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Part II Edith Wharton

Chapter XIV

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"Oh, I don't know. Nowhere. I think I'm going back to Versailles."

"Because I've disgusted you so deeply? Just my luck--when I came over to ask you to marry me!"

She laughed, but he had become suddenly grave. "Upon my soul, I did."

"Dear Streff! As if--now--"

"Oh, not now--I know. I'm aware that even with your accelerated divorce methods--"

"It's not that. I told you it was no use, Streff--I told you long ago, in Venice."

He shrugged ironically. "It's not Streff who's asking you now. Streff was not a marrying man: he was only trifling with you. The present offer comes from an elderly peer of independent means. Think it over, my dear: as many days out as you like, and five footmen kept. There's not the least hurry, of course; but I rather think Nick himself would advise it."

She flushed to the temples, remembering that Nick had; and the remembrance made Strefford's sneering philosophy seem less unbearable. Why should she not lunch with him, after all? In the first days of his mourning he had come to Paris expressly to see her, and to offer her one of the oldest names and one of the greatest fortunes in England. She thought of Ursula Gillow, Ellie Vanderlyn, Violet Melrose, of their condescending kindnesses, their last year's dresses, their Christmas cheques, and all the careless bounties that were so easy to bestow and so hard to accept. "I should rather enjoy paying them back," something in her maliciously murmured.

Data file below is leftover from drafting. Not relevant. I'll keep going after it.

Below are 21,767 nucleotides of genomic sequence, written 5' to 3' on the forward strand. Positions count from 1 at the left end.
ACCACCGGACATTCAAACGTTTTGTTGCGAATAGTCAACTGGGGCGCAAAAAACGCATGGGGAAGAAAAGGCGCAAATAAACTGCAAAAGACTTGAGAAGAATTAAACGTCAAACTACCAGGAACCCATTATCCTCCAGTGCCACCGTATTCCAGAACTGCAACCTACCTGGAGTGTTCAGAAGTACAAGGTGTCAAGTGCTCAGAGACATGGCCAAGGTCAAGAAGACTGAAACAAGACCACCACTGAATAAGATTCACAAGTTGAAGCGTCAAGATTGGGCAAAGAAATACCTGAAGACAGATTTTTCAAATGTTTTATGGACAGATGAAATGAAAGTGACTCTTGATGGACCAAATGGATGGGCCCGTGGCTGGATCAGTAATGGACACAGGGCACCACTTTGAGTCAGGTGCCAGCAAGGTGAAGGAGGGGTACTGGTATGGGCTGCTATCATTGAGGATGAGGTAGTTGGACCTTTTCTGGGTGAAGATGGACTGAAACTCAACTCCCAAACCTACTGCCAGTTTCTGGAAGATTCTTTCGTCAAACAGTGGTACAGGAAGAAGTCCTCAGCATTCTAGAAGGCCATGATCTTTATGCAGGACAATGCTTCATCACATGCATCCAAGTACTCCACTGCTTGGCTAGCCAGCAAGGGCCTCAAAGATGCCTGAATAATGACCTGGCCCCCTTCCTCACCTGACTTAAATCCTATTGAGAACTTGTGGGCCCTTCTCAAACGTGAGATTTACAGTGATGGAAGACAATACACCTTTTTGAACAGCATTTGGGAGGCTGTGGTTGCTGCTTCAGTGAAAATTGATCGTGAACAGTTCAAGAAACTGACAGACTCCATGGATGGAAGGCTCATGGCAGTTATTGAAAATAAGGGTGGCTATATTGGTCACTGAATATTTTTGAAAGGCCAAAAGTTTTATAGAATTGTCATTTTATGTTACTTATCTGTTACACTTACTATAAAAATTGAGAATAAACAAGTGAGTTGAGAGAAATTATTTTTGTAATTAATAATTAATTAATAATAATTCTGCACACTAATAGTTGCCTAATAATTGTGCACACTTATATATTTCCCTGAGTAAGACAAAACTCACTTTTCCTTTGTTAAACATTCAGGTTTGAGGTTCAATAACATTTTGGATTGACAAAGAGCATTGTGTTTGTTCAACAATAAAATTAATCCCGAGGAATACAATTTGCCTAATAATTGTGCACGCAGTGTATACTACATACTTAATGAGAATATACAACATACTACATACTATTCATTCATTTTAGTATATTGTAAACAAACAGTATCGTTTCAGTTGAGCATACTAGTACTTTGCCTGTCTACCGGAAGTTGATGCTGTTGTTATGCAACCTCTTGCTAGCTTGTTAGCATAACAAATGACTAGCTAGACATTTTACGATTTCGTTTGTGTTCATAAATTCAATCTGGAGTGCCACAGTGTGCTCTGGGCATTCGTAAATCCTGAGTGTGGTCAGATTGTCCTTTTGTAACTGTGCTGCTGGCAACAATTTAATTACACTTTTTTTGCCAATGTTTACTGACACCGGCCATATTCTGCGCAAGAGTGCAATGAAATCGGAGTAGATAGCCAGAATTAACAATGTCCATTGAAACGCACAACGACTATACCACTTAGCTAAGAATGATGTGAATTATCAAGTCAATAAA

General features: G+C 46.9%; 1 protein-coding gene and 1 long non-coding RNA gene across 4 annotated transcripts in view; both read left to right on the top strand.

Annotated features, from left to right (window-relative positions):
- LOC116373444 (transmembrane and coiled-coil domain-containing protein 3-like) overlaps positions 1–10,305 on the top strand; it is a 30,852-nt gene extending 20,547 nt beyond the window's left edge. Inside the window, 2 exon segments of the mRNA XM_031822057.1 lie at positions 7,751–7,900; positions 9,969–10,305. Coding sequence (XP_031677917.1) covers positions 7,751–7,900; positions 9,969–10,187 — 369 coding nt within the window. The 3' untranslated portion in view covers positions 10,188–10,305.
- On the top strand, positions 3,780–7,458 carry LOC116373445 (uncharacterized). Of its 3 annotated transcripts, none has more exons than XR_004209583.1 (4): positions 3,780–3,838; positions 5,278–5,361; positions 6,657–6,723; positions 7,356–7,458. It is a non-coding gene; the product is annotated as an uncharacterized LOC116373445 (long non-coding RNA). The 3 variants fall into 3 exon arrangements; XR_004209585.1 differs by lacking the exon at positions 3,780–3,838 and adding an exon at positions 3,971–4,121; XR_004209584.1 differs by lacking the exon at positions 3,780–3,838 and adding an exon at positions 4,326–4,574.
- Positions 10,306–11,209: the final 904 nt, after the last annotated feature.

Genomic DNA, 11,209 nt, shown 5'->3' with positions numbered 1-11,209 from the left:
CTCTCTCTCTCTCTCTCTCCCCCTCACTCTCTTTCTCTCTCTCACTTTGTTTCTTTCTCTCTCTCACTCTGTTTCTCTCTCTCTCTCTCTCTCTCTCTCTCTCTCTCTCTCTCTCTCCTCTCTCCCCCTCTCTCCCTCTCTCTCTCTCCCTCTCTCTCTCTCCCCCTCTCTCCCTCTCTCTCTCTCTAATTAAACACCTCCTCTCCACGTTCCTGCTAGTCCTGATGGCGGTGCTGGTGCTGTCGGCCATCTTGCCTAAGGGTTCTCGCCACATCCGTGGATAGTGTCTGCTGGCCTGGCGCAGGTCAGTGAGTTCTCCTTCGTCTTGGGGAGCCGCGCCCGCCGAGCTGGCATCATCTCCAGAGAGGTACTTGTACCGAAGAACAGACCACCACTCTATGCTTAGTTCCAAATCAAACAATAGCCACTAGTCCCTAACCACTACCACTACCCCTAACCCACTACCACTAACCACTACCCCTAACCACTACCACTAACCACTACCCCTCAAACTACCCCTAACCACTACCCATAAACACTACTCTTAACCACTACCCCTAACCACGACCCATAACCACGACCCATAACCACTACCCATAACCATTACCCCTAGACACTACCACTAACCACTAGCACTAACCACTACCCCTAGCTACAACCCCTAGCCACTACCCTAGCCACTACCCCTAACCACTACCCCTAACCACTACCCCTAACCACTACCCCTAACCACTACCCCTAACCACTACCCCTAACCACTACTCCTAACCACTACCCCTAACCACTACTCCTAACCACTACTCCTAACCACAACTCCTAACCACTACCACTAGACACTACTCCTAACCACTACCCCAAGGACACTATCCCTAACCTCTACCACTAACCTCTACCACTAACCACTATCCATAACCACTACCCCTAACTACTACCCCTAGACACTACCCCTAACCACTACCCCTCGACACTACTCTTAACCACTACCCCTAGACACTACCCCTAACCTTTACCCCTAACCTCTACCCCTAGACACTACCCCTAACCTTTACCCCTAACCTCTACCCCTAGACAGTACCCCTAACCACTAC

She did not mean to marry Strefford--she had not even got as far as contemplating the possibility of a divorce but it was undeniable that this sudden prospect of wealth and freedom was like fresh air in her lungs. She laughed again, but now without bitterness.

"Very good, then; we'll lunch together. But it's Streff I want to lunch with to-day."

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"Ah, well," her companion agreed, "I rather think that for a tete-a-tete he's better company."

During their repast in a little restaurant over the Seine, where she insisted on the cheapest dishes because she was lunching with "Streff," he became again his old whimsical companionable self. Once or twice she tried to turn the talk to his altered future, and the obligations and interests that lay before him; but he shrugged away from the subject, questioning her instead about the motley company at Violet Melrose's, and fitting a droll or malicious anecdote to each of the people she named.

It was not till they had finished their coffee, and she was glancing at her watch with a vague notion of taking the next train, that he asked abruptly: "But what are you going to do? You can't stay forever at Violet's."

"Oh, no!" she cried with a shiver.

"Well, then--you've got some plan, I suppose?"

"Have I?" she wondered, jerked back into grim reality from the soothing interlude of their hour together.

"You can't drift indefinitely, can you? Unless you mean to go back to the old sort of life once for all."

She reddened and her eyes filled. "I can't do that, Streff--I know I can't!"

"Then what--?"

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The Glimpses of the Moon
Edith Wharton

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